The Commission of Experts that reviewed the prosecution of serious crimes in Timor-Leste in 1999 has recommended that Indonesia strengthen its legal capacity, that its Attorney General’s Office review its prosecutions and that some cases be reopened as may be appropriate.
In its report released today, the Commission recommended that Indonesia's judicial and prosecutorial capacity be strengthened by assembling a team of international judicial and legal experts to provide independent specialist legal advice to the Office of the Attorney General on international criminal law, international humanitarian law and international human rights standards.
It also suggested that prosecutions be “comprehensively reviewed” before the Ad Hoc Court set up to try individuals in connection with crimes against humanity committed in April and September 1999 and to reopen some, as deemed appropriate, on the basis of grounds available under Indonesian law.
If the recommendations are not implemented within six months from a date to be determined by the Secretary-General, the report adds, the Commission recommends that the Security Council adopt a resolution to create an ad hoc criminal tribunal for Timor-Leste located in a third State.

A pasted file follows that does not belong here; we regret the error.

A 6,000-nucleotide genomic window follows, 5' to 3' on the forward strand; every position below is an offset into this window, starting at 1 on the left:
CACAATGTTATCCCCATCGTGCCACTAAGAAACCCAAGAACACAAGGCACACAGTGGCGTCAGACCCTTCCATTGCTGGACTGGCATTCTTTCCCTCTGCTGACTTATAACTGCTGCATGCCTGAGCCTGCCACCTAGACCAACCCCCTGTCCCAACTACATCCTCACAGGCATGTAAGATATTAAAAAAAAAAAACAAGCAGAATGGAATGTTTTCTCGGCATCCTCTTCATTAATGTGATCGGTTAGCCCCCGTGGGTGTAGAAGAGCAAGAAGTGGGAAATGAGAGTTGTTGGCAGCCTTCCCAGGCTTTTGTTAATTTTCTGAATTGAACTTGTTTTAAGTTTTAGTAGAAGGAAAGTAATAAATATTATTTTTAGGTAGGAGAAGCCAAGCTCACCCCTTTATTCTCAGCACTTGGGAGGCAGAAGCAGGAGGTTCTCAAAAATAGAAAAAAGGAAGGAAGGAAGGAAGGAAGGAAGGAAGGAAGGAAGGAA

In its recommendations relevant to Timor-Leste, the Commission urged the Security Council to ensure that the Serious Crimes Unit (SCU), Special Panels and Defence Lawyers Unit (DLU) are provisionally retained until the Secretary General and Security Council have reviewed the recommendations made in the report.
It also urged the Security Council to ensure the continuity of the work of SCU, the Special Panels and DLU until the investigations, indictments and prosecutions of those alleged to have committed serious crimes are completed.
If these bodies are not retained, then it strongly recommends that the UN set up a mechanism under which investigations and prosecutions of human rights serious violations could be continued and completed.
The three-member independent Commission of experts – Justice Prafullachandra Bhagwati of India, Professor Yozo Yokota of Japan, and Ms. Shaista Shameem of Fiji – was appointed in January by the Secretary-General to review the prosecution of serious human rights violations committed in 1999 in Timor-Leste after the former Portuguese colony occupied by Indonesia in 1974 voted for independence.
The mandate called for the Commission to assess judicial progress made in both Timor-Leste, then known as East Timor, and in Indonesia, then recommend possible future action with regard to the anti-independence violence in which dozens of people were killed and hundreds of thousands fled.